Shining From Africa to Oceania: A Chat with a Nigerian Engineer who made a First Class Honours in her Master’s Degree in New Zealand

Shining From Africa to Oceania: A Chat with a Nigerian Engineer who made a First Class Honours in her Master’s Degree in New Zealand

As a young Nigerian woman, she threads where men tremble. She has a passion in Engineering with a special focus on renewable energy. She made a Second Class Honours Upper Division from the University of Port Harcourt, Nigeria in her undergraduate studies. She then proceeded to the Auckland University of Technology, New Zealand where she made a First Class in Electrical/Electronic Engineering in her Master’s Degree in the same course. She shared her experiences on her recent feat, her passion for Engineering and what the future holds with Rasheed Adebiyi. Here are the excerpts.

Tekedia : Could you please tell us about yourself?

Ajirioghene Nelly: My name is Nelly. I recently completed my master’s program at Auckland Unversity of Technology (AUT), New Zealand. I majored in Renewable Energy. I am a 2019 New Zealand Development Scholar. Before my studies at AUT, I had my bachelor’s degree at the University of Port Harcourt. I am passionate about the modern-day implementation of renewable energy across diverse disciplines and the current development of carbon reduction in the environment.

Tekedia: As a woman, what has it looked like pursuing a degree in a largely perceived male dominated profession in Engineering?

Ajirioghene Nelly : Engineering is indeed a male-dominated profession. Attending classes during university days, both in Nigeria and New Zealand, I found a small percentage of girls in every class, hardly ever up to 10%. It’s no doubt that the world is encouraging women in STEM. I think there is some kind of perception towards this profession and the efforts towards inspiring women to join the profession are flawed. For a profession so diverse with several challenges, I find it very interesting. I love it when I can solve problems and because of its diversity, I get to learn something new every day.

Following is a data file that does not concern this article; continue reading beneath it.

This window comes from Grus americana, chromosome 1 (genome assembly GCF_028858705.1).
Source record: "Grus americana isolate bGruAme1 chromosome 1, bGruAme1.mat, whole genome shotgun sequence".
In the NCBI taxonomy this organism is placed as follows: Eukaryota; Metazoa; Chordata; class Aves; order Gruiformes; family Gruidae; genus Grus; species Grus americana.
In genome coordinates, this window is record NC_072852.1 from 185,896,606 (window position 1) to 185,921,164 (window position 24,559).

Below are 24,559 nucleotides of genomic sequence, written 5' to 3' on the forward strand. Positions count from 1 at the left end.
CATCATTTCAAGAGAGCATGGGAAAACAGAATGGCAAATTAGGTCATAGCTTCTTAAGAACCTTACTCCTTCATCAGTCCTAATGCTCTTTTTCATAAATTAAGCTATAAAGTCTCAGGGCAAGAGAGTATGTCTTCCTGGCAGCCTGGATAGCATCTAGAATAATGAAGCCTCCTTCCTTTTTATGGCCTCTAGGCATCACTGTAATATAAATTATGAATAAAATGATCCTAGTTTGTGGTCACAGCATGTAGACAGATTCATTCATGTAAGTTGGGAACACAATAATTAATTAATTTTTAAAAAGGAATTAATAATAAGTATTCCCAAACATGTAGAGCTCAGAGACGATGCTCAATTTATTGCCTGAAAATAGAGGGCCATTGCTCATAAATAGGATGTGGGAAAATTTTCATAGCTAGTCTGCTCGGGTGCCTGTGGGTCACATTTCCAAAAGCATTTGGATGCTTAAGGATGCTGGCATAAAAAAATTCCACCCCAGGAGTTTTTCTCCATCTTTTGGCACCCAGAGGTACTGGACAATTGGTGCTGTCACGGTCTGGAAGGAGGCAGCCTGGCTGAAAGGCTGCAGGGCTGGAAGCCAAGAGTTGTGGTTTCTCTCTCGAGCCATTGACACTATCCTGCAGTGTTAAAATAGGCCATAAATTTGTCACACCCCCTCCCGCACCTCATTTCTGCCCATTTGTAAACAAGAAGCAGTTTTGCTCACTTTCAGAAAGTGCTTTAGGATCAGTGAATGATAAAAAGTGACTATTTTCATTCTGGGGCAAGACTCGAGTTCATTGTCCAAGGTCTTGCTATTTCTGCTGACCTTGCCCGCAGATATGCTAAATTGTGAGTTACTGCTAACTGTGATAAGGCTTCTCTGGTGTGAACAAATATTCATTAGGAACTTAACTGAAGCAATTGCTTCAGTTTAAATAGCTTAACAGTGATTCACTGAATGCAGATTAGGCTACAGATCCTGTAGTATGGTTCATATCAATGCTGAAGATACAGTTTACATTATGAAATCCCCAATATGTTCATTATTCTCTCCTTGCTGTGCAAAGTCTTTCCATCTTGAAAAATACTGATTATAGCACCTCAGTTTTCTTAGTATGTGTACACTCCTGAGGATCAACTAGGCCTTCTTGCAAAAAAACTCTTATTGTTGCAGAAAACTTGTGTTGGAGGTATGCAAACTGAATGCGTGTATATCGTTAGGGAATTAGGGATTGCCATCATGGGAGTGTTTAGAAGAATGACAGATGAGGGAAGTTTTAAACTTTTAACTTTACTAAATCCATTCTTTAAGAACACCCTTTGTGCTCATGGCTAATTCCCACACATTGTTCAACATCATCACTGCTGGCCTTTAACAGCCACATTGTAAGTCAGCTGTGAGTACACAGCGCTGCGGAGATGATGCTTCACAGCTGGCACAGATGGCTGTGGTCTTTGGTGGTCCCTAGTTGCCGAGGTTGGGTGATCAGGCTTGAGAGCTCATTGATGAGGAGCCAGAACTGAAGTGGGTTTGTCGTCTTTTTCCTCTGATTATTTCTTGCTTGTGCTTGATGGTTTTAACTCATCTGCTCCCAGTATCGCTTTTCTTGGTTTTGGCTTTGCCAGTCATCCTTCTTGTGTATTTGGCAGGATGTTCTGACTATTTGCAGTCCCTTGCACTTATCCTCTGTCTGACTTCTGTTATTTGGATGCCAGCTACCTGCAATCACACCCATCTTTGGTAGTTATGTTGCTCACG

Tekedia: Securing a first class in the master’s programme should mean a lot to you. What exactly does it mean for you?

Ajirioghene Nelly: Achieving a first class honours means I can do more than I give myself credit for. It means I can accomplish anything I set my mind to do. From my numerous scholarship applications up until my studies at AUT, though challenging, I look back now thinking about the effort I put in and it was so worth it.

Tekedia: Studying in a foreign land times not an easy task for a lot of people. What were your experiences like?

Ajirioghene Nelly : Going to a foreign land was no easy feat at all. Culture shock is the norm for foreigners when they first arrive. It was no different for me when I arrived in New Zealand. Seeing an environment that doesn’t come close to anything I was used to. The Kiwis (New Zealanders) will always smile at you, a friendly bunch but most importantly, they go about their activities, minding their business. A reserved lifestyle that can seem very boring. The student support system at AUT was everything. They had workshops for international students dealing with study stress and culture shock. Even more so, I had my friends who were practically my family and they made New Zealand a home away from home.

Tekedia: What could you say about the educational system in Nigeria and New Zealand? What is your assessment?

Ajirioghene Nelly: The truth is Nigeria has a long way to go and I do hope we get there someday. The reason I was so passionate about attending a world-class university is because of the educational system in Nigeria. As an undergraduate, I knew little or nothing about the practical aspect of Electrical Engineering and as you know Engineering, in general, require a hands-on approach. The environment of most universities in Nigeria especially the public ones do not facilitate learning. My study in New Zealand exposed me to so many software tools; students worked in labs with each student to a computer. Unlike my undergraduate study in Nigeria, I took four courses per semester at AUT and the coursework was very demanding. You will think it’s not a rigorous process because as a full-time student in a Nigerian university, you’d probably be taking up to eight courses, if not more. I found each course that was taught in AUT to be very detailed.

Tekedia: Thank you for your time.

Ajirioghene Nelly: It is my pleasure

 

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